Catholic Free Press

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  • Aug
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St. Bernard Elementary principal plans to lead and serve

Posted By August 28, 2014 | 1:23 pm | Lead Story #3
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By Patricia O’Connell
CFP Correspondent

FITCHBURG – A stained glass panel from the old St. Bernard Parish on Water Street hangs in the lobby at St. Bernard Elementary School on Summer Street.
Newly hired principal Deborah W. Wright points to the panel, as she remarks that it seems to fit perfectly in this space.
With her deep roots in the parish, she seems like a good fit as well. She was recently hired as principal at the elementary school, founded by the Sisters of the Presentation of the Blessed Virgin Mary in 1886.
Ms. Wright was educated by sisters from this order. (Sister Pauline LeBlanc, PBVM, still works there, and she’s usually the first face visitors see when they arrive at the school.)
Also, Ms. Wright’s daughter, Elizabeth Paquette, attended St. Bernard Elementary School as well as St. Bernard Central Catholic High School, and, later, St. Anselm College.
Although Ms. Wright lives in Gardner with her husband, Attorney Jerold G. Paquette, she still belongs to St. Bernard Parish in Fitchburg on Mechanic Street.
“We are long-term members of this parish, so we never lost contact with this school,” Ms. Wright explains.
After learning that former principal, David Farnsworth, was retiring, Ms. Wright said she felt called to the school. She credits her husband with being supportive of her decision, and she believes her background has prepared her perfectly for leading the school.
In her youth, Ms. Wright attended the former Holy Family School on South Street, also run by Presentation Sisters.
“So I think they’re very pleased that I’m here because I certainly know the Presentation Community well,” she stated. “They were my teachers. I count among their community many good friends.”
Although she’s familiar with the community, stepping into her new position will come with challenges.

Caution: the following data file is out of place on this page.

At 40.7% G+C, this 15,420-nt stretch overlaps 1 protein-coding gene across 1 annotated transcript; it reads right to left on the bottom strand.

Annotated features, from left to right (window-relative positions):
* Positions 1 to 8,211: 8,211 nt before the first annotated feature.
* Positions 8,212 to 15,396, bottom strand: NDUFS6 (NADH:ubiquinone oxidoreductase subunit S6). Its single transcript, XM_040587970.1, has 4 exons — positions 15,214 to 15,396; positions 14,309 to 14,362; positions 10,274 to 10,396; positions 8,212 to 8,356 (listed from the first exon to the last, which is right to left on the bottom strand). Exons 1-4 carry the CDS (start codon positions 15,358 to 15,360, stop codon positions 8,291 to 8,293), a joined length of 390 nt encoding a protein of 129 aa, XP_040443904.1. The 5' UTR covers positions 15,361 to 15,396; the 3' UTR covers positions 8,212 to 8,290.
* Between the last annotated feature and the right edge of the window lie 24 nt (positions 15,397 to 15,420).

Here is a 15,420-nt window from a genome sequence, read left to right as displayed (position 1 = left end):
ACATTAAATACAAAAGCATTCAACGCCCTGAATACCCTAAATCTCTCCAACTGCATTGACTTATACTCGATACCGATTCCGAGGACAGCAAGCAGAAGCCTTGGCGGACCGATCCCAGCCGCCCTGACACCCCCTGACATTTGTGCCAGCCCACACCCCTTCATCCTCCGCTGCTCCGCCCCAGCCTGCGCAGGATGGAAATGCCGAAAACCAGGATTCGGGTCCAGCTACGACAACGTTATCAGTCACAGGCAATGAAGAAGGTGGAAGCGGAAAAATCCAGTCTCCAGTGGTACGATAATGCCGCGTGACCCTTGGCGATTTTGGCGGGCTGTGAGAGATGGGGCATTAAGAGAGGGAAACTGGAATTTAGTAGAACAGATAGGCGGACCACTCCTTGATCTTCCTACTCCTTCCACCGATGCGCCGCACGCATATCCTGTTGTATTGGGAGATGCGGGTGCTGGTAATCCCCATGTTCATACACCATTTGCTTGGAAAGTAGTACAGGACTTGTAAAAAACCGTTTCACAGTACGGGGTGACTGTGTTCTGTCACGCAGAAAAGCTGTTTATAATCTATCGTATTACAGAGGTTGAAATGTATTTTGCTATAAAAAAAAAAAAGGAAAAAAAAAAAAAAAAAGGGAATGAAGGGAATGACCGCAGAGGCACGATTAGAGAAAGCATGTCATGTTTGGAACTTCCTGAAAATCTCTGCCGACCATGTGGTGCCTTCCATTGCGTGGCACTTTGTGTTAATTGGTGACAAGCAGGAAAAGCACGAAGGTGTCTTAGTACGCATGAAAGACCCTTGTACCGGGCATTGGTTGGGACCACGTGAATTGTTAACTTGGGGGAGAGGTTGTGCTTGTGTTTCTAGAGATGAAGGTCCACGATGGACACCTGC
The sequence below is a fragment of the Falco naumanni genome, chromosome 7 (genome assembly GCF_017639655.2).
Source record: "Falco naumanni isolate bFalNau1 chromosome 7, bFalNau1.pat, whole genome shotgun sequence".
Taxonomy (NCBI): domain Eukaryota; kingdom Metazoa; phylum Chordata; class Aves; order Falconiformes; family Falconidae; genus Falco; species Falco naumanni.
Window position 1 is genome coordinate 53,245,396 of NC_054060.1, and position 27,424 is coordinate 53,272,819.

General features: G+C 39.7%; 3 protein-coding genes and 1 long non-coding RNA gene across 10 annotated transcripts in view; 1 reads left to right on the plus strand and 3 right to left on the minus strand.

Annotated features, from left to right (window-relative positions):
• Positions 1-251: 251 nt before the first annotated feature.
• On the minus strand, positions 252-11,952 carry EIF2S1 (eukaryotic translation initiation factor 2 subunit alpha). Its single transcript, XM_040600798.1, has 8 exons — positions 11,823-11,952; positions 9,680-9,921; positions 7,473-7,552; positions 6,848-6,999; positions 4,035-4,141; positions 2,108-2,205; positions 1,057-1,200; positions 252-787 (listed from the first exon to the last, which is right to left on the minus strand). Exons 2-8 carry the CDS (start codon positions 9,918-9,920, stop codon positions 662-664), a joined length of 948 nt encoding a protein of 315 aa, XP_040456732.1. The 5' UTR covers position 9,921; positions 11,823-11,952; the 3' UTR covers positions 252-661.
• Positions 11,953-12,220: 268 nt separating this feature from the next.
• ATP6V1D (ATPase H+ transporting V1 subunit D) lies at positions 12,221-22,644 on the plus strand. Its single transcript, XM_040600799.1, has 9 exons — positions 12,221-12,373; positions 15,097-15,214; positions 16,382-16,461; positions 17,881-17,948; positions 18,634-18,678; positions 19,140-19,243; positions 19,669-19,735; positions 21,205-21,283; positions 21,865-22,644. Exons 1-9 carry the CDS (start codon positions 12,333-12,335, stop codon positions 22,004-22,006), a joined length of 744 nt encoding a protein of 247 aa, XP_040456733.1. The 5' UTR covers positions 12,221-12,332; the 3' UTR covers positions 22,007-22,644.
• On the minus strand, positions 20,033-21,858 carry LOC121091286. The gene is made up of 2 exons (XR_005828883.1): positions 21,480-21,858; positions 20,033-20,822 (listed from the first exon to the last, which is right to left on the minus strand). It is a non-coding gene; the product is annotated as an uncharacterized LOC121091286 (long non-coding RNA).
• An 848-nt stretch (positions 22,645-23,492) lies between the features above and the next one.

Enrollment, she said, currently stands at 200. But Ms. Wright said this could fluctuate up or down.
Retaining students has been a priority for Catholic schools around the country. Ms. Wright said she doesn’t have an “easy answer” to this problem.
“If there was an easy answer, it would have been done already,” she said. St. Bernard Elementary School, she noted, has a “beautiful facility” and “wonderful faculty.”
She believes that “getting the word out” will help more families see the benefits of enrolling their children there.
Looking ahead, she said she plans to get more ideas from the St. Paul Consortium, formed to support the five Catholic elementary schools in the North County.
She referred to the other parochial schools as “sister schools,” and said everyone needs to work together to build Catholic education in the region. Ms. Wright said she also plans to lean heavily on the St. Bernard Elementary school board for advice.
“I don’t want to be presumptuous and think that smart people haven’t already thought of these things,” she noted about boosting enrollment, adding, “I think we have the wherewithal to move this school forward in a positive direction.”
Although school year hadn’t started yet the day we spoke, Ms. Wright said she’d already met a number of parents. She described them as “very welcoming.”
She also said they spoke highly of retiring principal David Farnsworth. Ms. Wright said she has “deep gratitude to him for what he has done in his 30 years.” Mr. Farnsworth spent this time at St. Bernard both as a teacher and then as principal.
Ms. Wright believes it’s important to continue in the tradition of the school, which she pointed out is the oldest Catholic elementary school in the diocese.
“So what I have been tasked with is continuing this tradition and looking at how we can expand upon this curriculum,” she added. “I’m old-school enough to believe that the best instructional tool in the classroom is the teacher.
Although she’s following in the footsteps of a popular outgoing principal, Ms. Wright believes she’s fully prepared for the job ahead. She’s spent 37 years as an educator, with 25 of those years in the Winchendon Public School District.
Immediately prior to accepting the position at St. Bernard, she was an eighth-grade science teacher. At one point, until the position was eliminated, she served as chairman of the system’s science and technology department.
“I had a very diverse department,” she said, adding that during her tenure, a sixth-grade science and physics honors course was offered. ‘We were a very talented and diverse group.”
Ms. Wright said she plans to be available to help other members in the community.
“I see my role here as leader,” she said. “I’m here to lead, but also to serve.”